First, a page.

What's common to an Indian School, #SanskariCensor, Valentine's Day, & Consumer Behavior?
Three separate incidents with tragic outcomes and one common thread that binds them together. First, the three incidents. At a Bangalore school, ‘errant’ nursery kids are punished through use of sexual shaming. The alleged shaming acts if true are shocking. On Valentine’s Day in Kerala, a young couple is at the receiving end of a moral brigade that harasses them and records the act, which soon goes viral on social media. Within days, the boy who was victimized commits suicide. A film titled ‘Lipstick under my Burkha’ is denied certification by the Indian Censor Board. Why? ‘Here’s what the Censor Board had to say about the movie (quote from the letter), “the story is lady oriented, their fantasy above life. There are contanious sexual scenes, abusive words, audio pornography and a bit sensitive touch about one particular section of society, hence film refused under guidelines."
Think about it.
Why does a teacher prompt the use of the words ‘shame, shame, puppy shame’? Why does the moral brigade have a problem with couples on Valentine’s Day? Why do members of the Censor Board find sexual content in movies not worthy of public consumption? My bet is, if these people switched roles among themselves, they would do exactly what the others did in their particular circumstances. That is, if the teacher was part of the moral brigade or the Censor Board, he/she would have shamed the couple, and refused to certify the film. Ditto for other role switches.
Again, ask why?
To decipher behavior exhibited in these three cases, you have to understand where the influences that prompt such behavior come from. Dig deep and you’ll find the primary source of such behavior to be common. Though behavior is conditioned in social circumstances, the wellsprings that fashion such circumstances are embedded deep in culture. In other words, the primary source of individual behavior is culture. Culture influences communities. Communities influence families. Families influence individual behavior. If people in a society keep issues of sexuality under wraps, invoking them as sources of shame and harassment, that’s cos the invisible hand of culture brands it to be taboo. Conversely, cultures that are open and tolerant of sexual choices and expressions will be those where kids in school won’t be shamed with exhortations of ‘shame, shame, puppy shame’. Such cultures won’t have the moral brigades on the loose, and censor boards that ban.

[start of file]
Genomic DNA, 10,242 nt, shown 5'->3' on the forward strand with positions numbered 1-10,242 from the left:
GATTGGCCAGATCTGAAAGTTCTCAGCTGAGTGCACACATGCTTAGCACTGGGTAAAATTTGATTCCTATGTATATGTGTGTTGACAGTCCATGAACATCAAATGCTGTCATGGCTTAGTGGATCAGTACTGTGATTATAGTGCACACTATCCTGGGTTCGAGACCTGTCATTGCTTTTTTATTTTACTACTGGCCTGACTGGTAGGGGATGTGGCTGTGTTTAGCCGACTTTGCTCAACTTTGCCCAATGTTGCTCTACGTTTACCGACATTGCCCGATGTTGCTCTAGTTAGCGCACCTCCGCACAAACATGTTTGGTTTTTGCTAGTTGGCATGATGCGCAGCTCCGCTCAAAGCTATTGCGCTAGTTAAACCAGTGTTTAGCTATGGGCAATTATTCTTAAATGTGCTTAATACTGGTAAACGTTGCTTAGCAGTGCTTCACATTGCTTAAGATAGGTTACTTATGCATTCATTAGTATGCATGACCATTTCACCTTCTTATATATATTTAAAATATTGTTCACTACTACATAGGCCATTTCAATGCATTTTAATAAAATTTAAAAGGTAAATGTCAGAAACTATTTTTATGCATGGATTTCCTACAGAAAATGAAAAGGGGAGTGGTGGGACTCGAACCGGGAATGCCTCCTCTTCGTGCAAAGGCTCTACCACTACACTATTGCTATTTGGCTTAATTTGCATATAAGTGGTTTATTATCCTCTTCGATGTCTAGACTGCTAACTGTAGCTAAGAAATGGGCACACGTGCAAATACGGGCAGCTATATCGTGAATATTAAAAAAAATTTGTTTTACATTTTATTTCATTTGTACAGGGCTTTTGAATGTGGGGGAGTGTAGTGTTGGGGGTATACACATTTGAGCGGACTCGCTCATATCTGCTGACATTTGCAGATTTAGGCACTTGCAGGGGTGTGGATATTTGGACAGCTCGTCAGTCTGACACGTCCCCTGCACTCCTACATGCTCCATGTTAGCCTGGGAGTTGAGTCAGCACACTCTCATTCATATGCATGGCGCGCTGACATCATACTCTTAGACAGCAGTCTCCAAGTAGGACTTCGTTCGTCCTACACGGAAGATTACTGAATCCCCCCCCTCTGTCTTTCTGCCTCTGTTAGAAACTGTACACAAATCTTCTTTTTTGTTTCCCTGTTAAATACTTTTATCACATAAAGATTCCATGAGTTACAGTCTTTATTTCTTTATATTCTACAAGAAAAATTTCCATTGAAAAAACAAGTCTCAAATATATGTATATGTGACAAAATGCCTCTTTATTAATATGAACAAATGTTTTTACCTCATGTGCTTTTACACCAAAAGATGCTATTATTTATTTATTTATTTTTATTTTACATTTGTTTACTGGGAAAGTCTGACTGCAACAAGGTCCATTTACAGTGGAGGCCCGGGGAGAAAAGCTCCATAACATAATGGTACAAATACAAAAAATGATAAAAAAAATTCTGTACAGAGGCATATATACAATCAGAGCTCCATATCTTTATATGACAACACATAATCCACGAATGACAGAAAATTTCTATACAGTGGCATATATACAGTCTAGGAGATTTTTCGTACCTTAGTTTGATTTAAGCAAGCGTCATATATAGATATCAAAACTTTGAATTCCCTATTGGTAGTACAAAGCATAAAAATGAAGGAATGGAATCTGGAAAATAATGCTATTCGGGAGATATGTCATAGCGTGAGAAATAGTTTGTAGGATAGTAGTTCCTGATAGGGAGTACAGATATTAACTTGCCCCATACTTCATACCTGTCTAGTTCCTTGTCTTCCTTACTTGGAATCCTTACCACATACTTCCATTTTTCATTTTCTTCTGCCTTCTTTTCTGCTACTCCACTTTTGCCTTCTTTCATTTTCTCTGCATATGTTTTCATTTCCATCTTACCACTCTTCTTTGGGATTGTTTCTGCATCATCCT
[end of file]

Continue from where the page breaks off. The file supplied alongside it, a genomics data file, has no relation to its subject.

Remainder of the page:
What about consumer behavior?
In the arena of consumption too, culture plays a critical role. Much of consumer behavior will fall in line with what is culture-dictated. This will of course happen out of choice and not compulsion. That is, consumption decision making will be driven by individual psyches that will draw influences from culture. The smart marketer will align value propositions in the marketplace to appeal to consumer psyches. Success to such marketers will come only if they get their reading of culture and its influences right.
So here’s the deal for the moment. Kids will be shamed, Valentine couples will be harassed, and films will be banned.
Wanna change that? Work on changing culture.